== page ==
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The Role of Phonological Working Memory in Narrative Production: Evidence from Case Series and Case Study Analyses of Chronic Aphasia

EasyChair Preprint no. 6286

2 pagesDate: August 13, 2021

Abstract

Results from narrative production in acute stroke support a role for semantic WM in language production, with multiple regression analyses showing independent contributions for semantic, but not phonological WM, in predicting narrative measures of sentence elaboration. However, they also revealed relations between phonological WM and narrative production: a positive relationship with speech rate, and a negative relationship with proportion pronouns relative to nouns. Two hypotheses have been investigated to explain these relationships: 1) the ease of phonological retrieval at the single word level supports faster speech and rehearsal in WM tasks, and 2) separate input and output phonological WM buffers, where the output buffer supports fluent speech and phonological WM. The current study evaluates these two hypotheses in individuals with chronic aphasia.

Similar to the acute sample, words per minute showed a positive relationship with both input and output phonological WM. However, the multiple regression revealed a role for single word phonological retrieval in predicting words per minute and no independent role for input or output phonological WM. Proportion pronouns showed no correlation with output phonological WM and a positive correlation with input phonological WM, opposite that obtained the acute sample. Differences in patterns of pronoun use between samples meant results were difficult to interpret. A case study approach showed an output buffer deficit case with the predicted effects on narrative production; slower speech rate, increased use of pronouns and increased phonological errors. It may be that both single word phonological retrieval and the output buffer play a role in narrative production but in the case series approach, input and output phonological WM were highly correlated making it difficult to separate their influence.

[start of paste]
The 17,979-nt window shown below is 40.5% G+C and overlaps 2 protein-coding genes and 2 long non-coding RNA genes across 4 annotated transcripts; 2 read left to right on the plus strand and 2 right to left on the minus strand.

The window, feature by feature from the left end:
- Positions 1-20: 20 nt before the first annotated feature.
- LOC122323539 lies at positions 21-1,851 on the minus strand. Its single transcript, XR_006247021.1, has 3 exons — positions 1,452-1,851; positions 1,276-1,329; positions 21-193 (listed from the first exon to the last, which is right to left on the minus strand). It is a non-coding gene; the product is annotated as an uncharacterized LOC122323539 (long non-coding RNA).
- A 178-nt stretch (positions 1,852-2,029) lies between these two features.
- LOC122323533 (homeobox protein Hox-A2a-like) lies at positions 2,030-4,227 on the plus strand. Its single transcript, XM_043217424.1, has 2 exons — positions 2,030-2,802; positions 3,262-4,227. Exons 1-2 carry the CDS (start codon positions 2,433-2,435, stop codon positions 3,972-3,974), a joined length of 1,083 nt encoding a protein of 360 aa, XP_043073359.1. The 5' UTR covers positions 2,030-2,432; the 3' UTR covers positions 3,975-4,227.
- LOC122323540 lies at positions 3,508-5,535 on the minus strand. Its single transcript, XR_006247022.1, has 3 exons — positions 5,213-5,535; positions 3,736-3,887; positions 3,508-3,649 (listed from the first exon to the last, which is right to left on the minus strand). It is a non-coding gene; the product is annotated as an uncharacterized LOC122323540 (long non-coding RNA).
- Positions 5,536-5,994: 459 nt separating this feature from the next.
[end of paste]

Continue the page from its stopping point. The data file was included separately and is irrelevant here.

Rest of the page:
Keyphrases: Narrative production, phonological output buffer, Phonological Retrieval, working memory

BibTeX entry
BibTeX does not have the right entry for preprints. This is a hack for producing the correct reference:
@Booklet{EasyChair:6286,
  author = {Rachel Zahn and Randi Martin},
  title = {The Role of Phonological Working Memory in Narrative Production: Evidence from Case Series and Case Study Analyses of Chronic Aphasia},
  howpublished = {EasyChair Preprint no. 6286},

  year = {EasyChair, 2021}}
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